Salamba means with support. Sirsha means the head. Salamba Sirshasana I is the head stand pose, one of the most important Yogic asanas. It is the basic posture. It has several variations, which are described later as the Sirshasana cycle. Its mastery gives one balance and poise, both physically and mentally. The technique of doing it is given at length in two parts; the first is for beginners, the second for those who can remain balanced in the pose. Attention is specially directed to the hints on Sirshasana given after the two techniques.
Technique for beginners
- Spread a blanket fourfold on the floor and kneel near it.
- Rest the forearms on the centre of the blanket. While doing so take care that the distance between the elbows on the floor is not wider than the shoulders.
- Interlock the fingers right up to the finger-tips, so that the palms form a cup. Place the sides of the palms near the little fingers on the blanket. While going up on to your head or balancing, the fingers should be kept tightly locked. If they are left loose, the weight of the body falls on them and the arms ache. So remember to lock them well.
- Rest the crown of the head only on the blanket, so that the back of the head touches the palms which are cupped. Do not rest the forehead nor the back but only the crown of the head on the blanket. To do this, move the knees towards the head.
- After securing the head position, raise the knees from the floor by moving the toes closer to the head.
- Exhale, take a gentle swing from the floor and lift the legs off the ground with bent knees. Take the swing in such a way that both feet leave the floor simultaneously. When once this position is secured, follow the various stages of the leg movements step by step.
- Stretch the legs and stand on the head, keeping the whole body perpendicular to the floor.
- After staying in the final position to capacity, from one to five minutes, flex the knees and slide down to the floor in the reverse order.
- A beginner must have the assistance of a friend or do the asana against a wall. While practising against a wall, the distance between it and the head should not be more than 2 or 3 inches. If the distance is greater, the spine will curve and the stomach will protrude. The weight of the body will be felt on the elbows and the position of the head may change. The face will appear to be flushed and the eyes either strained or puffed. It is, therefore, advisable for a beginner to do the head stand in a corner where two walls meet, placing the head some 2 to 3 inches from either wall.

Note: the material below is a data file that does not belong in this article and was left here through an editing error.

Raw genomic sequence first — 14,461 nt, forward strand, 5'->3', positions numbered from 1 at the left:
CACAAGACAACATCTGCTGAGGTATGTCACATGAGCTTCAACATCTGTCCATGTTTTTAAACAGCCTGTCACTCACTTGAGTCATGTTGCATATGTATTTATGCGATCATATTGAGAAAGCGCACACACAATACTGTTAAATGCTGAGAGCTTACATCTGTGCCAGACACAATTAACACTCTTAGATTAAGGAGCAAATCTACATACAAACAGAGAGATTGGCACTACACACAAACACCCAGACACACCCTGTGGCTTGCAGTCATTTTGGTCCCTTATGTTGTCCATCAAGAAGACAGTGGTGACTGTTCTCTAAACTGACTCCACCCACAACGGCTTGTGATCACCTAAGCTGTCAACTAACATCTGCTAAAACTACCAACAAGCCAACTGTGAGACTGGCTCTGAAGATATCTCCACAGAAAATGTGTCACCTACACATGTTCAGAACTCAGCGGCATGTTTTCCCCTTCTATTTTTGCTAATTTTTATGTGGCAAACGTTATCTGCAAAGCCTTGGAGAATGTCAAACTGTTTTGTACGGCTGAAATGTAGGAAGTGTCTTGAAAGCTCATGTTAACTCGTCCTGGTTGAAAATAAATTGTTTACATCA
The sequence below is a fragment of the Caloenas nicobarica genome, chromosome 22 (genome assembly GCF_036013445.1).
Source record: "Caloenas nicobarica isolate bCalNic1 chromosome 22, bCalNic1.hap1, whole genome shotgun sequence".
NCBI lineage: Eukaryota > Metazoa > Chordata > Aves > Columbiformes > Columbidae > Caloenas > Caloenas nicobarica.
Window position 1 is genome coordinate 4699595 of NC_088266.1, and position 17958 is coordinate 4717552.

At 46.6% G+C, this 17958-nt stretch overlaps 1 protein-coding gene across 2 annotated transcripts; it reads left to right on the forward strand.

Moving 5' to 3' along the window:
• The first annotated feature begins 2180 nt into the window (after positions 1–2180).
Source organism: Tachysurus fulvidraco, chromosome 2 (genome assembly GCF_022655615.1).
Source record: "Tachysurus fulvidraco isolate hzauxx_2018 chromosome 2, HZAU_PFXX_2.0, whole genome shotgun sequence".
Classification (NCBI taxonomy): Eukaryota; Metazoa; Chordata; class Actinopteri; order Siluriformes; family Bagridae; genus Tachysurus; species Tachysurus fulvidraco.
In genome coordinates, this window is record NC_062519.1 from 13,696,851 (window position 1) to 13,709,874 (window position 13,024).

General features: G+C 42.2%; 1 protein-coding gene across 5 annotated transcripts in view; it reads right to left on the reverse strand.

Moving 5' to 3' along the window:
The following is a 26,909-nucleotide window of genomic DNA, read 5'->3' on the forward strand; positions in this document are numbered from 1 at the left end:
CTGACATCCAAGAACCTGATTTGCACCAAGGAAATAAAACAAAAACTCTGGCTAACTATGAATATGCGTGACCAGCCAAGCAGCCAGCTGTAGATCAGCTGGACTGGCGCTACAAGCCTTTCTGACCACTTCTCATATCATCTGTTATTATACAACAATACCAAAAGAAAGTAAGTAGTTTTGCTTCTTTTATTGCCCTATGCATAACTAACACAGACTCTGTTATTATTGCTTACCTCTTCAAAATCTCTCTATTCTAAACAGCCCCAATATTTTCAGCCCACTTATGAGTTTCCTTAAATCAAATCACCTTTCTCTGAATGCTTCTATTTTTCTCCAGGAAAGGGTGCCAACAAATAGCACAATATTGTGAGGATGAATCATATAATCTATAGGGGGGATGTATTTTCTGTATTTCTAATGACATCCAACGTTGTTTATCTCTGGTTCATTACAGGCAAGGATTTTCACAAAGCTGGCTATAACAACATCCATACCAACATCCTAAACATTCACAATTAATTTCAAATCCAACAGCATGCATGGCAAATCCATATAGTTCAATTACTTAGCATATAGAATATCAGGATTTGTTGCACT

- While doing the head stand against a wall or in a corner, the beginner should exhale, swing the legs up, support the hips against the side of the wall and move the feet up. In a corner, he can touch the heels to either side of the walls. He should then stretch the back vertically up, gradually leave the support of the wall and learn to master the balance. While coming down, he can rest the feet and hips against the wall, slide down and kneel, resting his knees on the floor. The movements of coming down and going up should be done with an exhalation.
- The advantage which the beginner has of balancing in a comer is that his head and legs will be in the right angle formed by the walls, and he will be sure of his right position. This will not be the case if he balances against a straight wall. For while his balance is insecure he may sway from the wall, or his body may tilt or swing to the stronger side, while his legs may rest against the wall with a bend either at the waist or the hips. The beginner will not be in a position to know that he has tilted to one side, much less to correct it. In time he may learn to balance on the head, but by habit his body may still tilt or his head may not be straight. It is as hard to correct a wrong pose in the head stand as it is to break a bad habit. Moreover this wrong posture may well lead to aches and pains in the head, neck, shoulders and back. But the two walls of a corner will help the beginner to keep the asana symmetrical.
- When once balance is secured, it is advisable to come down to the floor with the legs straight (that is, without bending the knees and with a backward action of the hips. At first, it is not possible to go up and come down without bending the legs, but the correct method should be learnt. Once the beginner has confidence in the head stand, he will find it more beneficial to go up and down with the legs together and straight, without any jerks.